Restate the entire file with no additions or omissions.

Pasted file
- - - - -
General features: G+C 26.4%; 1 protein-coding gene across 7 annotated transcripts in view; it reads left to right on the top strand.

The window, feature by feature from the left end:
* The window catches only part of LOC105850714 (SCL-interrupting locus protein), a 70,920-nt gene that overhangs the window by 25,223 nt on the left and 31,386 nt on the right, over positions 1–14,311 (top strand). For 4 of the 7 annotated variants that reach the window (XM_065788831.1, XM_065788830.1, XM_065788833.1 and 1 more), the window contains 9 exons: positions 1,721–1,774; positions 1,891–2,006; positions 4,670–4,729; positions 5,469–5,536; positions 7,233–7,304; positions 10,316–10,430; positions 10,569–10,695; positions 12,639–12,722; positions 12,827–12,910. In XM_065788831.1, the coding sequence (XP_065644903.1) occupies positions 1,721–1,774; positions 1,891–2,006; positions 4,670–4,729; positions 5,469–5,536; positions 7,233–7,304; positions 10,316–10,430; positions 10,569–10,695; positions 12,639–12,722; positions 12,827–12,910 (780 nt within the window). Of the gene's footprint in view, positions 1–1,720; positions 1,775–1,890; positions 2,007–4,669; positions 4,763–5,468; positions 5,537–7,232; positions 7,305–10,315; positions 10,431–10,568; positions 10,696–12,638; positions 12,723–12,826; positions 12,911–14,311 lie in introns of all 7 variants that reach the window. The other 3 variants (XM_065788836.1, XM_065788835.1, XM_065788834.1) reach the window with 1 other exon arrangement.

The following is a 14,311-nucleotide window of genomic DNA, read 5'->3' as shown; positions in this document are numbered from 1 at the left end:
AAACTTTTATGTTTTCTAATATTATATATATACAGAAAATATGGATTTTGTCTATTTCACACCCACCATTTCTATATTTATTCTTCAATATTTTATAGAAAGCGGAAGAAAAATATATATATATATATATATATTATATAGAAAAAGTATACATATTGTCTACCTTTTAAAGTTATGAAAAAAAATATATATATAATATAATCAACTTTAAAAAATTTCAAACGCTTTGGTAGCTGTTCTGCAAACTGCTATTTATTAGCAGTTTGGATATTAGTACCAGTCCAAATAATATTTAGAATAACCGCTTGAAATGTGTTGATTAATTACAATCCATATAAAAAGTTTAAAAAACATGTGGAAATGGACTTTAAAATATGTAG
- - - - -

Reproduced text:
General features: G+C 26.4%; 1 protein-coding gene across 7 annotated transcripts in view; it reads left to right on the top strand.

The window, feature by feature from the left end:
* The window catches only part of LOC105850714 (SCL-interrupting locus protein), a 70,920-nt gene that overhangs the window by 25,223 nt on the left and 31,386 nt on the right, over positions 1–14,311 (top strand). For 4 of the 7 annotated variants that reach the window (XM_065788831.1, XM_065788830.1, XM_065788833.1 and 1 more), the window contains 9 exons: positions 1,721–1,774; positions 1,891–2,006; positions 4,670–4,729; positions 5,469–5,536; positions 7,233–7,304; positions 10,316–10,430; positions 10,569–10,695; positions 12,639–12,722; positions 12,827–12,910. In XM_065788831.1, the coding sequence (XP_065644903.1) occupies positions 1,721–1,774; positions 1,891–2,006; positions 4,670–4,729; positions 5,469–5,536; positions 7,233–7,304; positions 10,316–10,430; positions 10,569–10,695; positions 12,639–12,722; positions 12,827–12,910 (780 nt within the window). Of the gene's footprint in view, positions 1–1,720; positions 1,775–1,890; positions 2,007–4,669; positions 4,763–5,468; positions 5,537–7,232; positions 7,305–10,315; positions 10,431–10,568; positions 10,696–12,638; positions 12,723–12,826; positions 12,911–14,311 lie in introns of all 7 variants that reach the window. The other 3 variants (XM_065788836.1, XM_065788835.1, XM_065788834.1) reach the window with 1 other exon arrangement.

The following is a 14,311-nucleotide window of genomic DNA, read 5'->3' as shown; positions in this document are numbered from 1 at the left end:
AAACTTTTATGTTTTCTAATATTATATATATACAGAAAATATGGATTTTGTCTATTTCACACCCACCATTTCTATATTTATTCTTCAATATTTTATAGAAAGCGGAAGAAAAATATATATATATATATATATATTATATAGAAAAAGTATACATATTGTCTACCTTTTAAAGTTATGAAAAAAAATATATATATAATATAATCAACTTTAAAAAATTTCAAACGCTTTGGTAGCTGTTCTGCAAACTGCTATTTATTAGCAGTTTGGATATTAGTACCAGTCCAAATAATATTTAGAATAACCGCTTGAAATGTGTTGATTAATTACAATCCATATAAAAAGTTTAAAAAACATGTGGAAATGGACTTTAAAATATGTAG